Mmm [inaudible] yeah, I've enjoyed teaching these, my community online four times a week. Um, and seeing my, and teaching a lot of privates to international students and national students who I don't usually get to see. It's, it's been unbelievable. I mean, many of them are here right now, um, too. I didn't realize I could connect to those students like that now. I'm like, shit, my schedules were so hot. Cool. Amy. Um, wait, I have a lot of things. I think, uh, definitely the life for PA in my home, um, being myself here and it's just, it's a different way to do it. But showing up that way is, is really thrilling. But studio related, because I have a studio too that I'm trying to keep alive and um, creative but seeing people in, cause I'm only doing three classes for my studio, but those are big classes for my studio and the people that are showing up have surprised me also. And I'm getting people from other places too that aren't local studio people. So that's always fun. And look at my attendance sheet. I'm like, Oh my gosh, so and so's in my class. It's like, you know, but um, yeah, I think just rising to the occasion, rising to the occasion and just being, being in the now for me it's been, uh, a journey into educating myself.

I've been taking some online courses and being able to enjoy other people's classes that I would have never had the opportunity in the last 30 years to do. And now I'm currently getting time to do that. So that's, I would say that's true for me. I'm taking classes from people all over and I'm like, you know, it's really great. Yeah. Upskilling. Ooh, right. Final, final round here and then we'll wrap up and I'm sorry, we're going a couple of minutes. So final piece of advice, Kara. Okay.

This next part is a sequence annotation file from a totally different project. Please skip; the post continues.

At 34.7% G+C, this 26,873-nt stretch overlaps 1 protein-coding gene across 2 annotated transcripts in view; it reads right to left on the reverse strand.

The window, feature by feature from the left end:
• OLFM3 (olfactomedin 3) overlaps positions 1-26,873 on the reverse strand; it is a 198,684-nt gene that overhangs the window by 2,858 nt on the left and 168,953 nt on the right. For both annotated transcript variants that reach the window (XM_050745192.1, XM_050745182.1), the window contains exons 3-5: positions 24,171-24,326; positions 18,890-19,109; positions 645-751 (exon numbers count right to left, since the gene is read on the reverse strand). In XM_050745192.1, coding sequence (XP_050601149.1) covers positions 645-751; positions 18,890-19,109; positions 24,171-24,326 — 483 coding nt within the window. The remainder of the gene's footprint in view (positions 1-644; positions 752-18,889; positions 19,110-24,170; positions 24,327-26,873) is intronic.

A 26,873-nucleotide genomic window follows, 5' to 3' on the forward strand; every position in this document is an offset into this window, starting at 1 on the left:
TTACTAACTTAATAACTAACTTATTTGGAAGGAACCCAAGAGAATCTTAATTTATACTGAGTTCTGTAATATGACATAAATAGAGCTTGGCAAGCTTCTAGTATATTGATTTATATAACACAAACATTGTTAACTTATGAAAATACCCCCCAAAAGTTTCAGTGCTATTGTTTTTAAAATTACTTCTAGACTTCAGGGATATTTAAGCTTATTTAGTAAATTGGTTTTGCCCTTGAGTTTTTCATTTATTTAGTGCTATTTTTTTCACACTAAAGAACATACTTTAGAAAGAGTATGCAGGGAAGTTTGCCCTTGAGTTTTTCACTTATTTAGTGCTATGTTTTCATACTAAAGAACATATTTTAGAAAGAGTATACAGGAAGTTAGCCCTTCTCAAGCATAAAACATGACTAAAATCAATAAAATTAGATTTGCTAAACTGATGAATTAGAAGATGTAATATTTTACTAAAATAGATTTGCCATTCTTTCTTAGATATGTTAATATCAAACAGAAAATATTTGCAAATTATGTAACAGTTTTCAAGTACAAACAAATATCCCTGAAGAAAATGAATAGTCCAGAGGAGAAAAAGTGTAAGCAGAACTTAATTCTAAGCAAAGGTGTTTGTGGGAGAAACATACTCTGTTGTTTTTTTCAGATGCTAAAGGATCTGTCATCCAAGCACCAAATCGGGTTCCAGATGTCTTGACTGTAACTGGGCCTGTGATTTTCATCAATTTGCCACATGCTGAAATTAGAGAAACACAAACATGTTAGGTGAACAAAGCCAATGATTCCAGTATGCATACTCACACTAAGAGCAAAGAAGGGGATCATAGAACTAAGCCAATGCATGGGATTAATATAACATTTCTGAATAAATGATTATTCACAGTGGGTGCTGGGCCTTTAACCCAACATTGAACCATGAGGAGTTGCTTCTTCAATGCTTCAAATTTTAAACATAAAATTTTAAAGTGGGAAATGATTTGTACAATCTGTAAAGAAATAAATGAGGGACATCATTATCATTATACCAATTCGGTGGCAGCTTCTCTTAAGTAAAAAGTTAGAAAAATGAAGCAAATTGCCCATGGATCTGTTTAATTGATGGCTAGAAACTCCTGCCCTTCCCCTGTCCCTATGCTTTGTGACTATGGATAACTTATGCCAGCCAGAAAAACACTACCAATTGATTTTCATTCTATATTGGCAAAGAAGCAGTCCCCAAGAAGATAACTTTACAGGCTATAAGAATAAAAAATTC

Um, yeah, find a piece of advice. Um, yeah, come on. Let's believe in ourselves that what we're giving is, is super important right now. Um, it's, it's worth, it's worth everything. People pay for it. It's you, you can do it. You're good at it, you'll get better at it. Um, but like Porsche said, this is a, I feel like we can really help people right now. It with fear, with pain, with anxiety, with, with sleep, with everything, by moving. And so, um, I just want to say yes, you can. Yes, you can. Yes, you can. In case you were thinking you can't, Amy.

I agree. I agree. I think this is a great time for us to remember that we, we are, we are healthcare practitioners. We are healthcare professionals and that healthcare is a big umbrella. But, um, movement as medicine. I think we all know that. And sometimes small movement is the medicines. Powerful movement is the medicine. It's just to keep moving. This is a time where I think the, the shut in, even just the word you're shut in.

We're not let that happen. It's just up to us to say, actually no, and I spoke to that one of my classes a few weeks ago. It's like, no, I'm not shut in. I'm, I'm expanding out. So I think that's what we get to do. Yeah. Porsche. Um, I would say that the biggest piece of advice I have is to listen to where you are at that moment. Be really present because some days are gonna be really good and other days are going to be really crappy and understanding that it's okay to be anywhere within that range from second to second day to day, week to week, month to month, and honor that. So if you're not quite comfortable to teach online, wait, not observe more joining when you can. If you are, just go for it. Do it and make changes based on what happens or doesn't happen.

So. Great. Thank you. So I'm a couple of minutes over. I'm sorry about that everybody, but thank you so much, Kara. Amy and Porsche. This wasn't rehearsed, but thanks for popping in with us. I'm glad you had your pants on. See Sharon, I got to finish with a quote from Dolly Dolly's written here. Earth is healing and people are actually connecting throughout the world. Totally agreed Dolly. I think that there's a lot of sadness in this pandemic, but there's also some amazing things that are happening. Thank you everybody.

The Pilates Report - Playlist 2: Maintaining Your Business During the Pandemic